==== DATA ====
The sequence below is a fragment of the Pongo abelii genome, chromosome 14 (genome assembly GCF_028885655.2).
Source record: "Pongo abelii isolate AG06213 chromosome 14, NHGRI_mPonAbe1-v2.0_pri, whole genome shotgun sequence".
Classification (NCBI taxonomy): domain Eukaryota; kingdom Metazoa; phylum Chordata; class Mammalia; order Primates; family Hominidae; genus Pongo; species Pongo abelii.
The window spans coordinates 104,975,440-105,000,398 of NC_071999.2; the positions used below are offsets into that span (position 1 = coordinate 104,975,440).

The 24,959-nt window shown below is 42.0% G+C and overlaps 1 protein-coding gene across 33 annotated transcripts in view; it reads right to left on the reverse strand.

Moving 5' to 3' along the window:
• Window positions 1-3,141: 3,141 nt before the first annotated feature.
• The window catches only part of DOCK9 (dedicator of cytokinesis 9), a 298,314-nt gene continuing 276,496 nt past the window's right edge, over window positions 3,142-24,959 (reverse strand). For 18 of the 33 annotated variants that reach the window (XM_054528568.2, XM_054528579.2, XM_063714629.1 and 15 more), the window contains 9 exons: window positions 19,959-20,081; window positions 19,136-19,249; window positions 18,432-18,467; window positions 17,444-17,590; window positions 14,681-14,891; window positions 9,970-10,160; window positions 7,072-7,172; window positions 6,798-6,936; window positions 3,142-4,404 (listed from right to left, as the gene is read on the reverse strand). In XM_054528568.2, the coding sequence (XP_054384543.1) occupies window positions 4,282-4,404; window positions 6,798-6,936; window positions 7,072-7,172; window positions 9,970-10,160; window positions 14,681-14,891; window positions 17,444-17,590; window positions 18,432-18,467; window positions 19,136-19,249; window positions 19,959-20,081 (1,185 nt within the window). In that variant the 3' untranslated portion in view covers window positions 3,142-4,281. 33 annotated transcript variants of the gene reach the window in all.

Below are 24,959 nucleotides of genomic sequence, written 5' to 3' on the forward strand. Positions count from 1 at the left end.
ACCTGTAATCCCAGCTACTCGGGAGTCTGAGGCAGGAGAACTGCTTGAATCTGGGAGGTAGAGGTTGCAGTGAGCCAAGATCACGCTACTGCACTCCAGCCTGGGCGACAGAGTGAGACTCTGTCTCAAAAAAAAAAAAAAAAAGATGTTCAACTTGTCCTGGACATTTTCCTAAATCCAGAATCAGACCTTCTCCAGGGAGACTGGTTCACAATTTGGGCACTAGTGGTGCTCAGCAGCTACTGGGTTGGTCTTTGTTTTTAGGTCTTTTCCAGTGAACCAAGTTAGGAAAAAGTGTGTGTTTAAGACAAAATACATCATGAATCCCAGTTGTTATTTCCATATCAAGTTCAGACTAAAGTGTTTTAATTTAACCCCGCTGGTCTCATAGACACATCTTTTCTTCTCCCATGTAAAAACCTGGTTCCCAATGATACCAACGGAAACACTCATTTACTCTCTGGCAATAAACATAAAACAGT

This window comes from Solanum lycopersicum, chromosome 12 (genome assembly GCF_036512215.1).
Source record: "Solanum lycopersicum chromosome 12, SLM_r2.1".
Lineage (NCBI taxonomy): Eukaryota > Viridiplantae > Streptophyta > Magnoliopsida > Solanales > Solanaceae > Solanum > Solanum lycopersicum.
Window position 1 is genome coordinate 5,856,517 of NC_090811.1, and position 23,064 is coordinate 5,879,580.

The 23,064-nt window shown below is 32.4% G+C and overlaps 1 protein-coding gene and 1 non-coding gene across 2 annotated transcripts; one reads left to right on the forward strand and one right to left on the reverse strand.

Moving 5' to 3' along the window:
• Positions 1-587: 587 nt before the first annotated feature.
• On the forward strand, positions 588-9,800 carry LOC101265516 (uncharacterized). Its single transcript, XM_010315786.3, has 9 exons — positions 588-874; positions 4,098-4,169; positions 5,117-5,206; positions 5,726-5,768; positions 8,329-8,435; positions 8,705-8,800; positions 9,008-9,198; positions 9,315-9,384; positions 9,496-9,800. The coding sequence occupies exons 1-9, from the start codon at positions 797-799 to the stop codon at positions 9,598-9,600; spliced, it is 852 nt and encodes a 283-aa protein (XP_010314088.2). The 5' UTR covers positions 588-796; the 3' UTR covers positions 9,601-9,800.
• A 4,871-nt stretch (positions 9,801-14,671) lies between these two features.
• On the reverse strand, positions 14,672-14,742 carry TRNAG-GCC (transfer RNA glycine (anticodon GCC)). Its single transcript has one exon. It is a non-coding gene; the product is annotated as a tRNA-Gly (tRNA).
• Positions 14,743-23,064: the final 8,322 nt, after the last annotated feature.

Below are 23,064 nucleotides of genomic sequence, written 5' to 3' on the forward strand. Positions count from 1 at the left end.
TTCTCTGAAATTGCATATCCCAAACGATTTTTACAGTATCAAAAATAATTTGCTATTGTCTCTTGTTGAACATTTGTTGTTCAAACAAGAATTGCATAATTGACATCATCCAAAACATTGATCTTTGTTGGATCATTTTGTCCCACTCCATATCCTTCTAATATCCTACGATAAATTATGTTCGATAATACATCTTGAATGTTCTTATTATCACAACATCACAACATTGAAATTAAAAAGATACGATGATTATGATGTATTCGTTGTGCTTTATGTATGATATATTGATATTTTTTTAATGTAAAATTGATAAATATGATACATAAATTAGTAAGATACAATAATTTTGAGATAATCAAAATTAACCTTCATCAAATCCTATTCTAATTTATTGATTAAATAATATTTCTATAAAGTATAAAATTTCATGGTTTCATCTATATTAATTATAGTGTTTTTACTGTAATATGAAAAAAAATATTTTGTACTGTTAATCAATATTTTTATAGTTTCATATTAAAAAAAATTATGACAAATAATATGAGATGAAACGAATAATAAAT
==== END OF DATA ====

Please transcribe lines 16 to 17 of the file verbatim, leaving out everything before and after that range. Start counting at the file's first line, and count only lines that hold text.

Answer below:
Moving 5' to 3' along the window:
• Positions 1-587: 587 nt before the first annotated feature.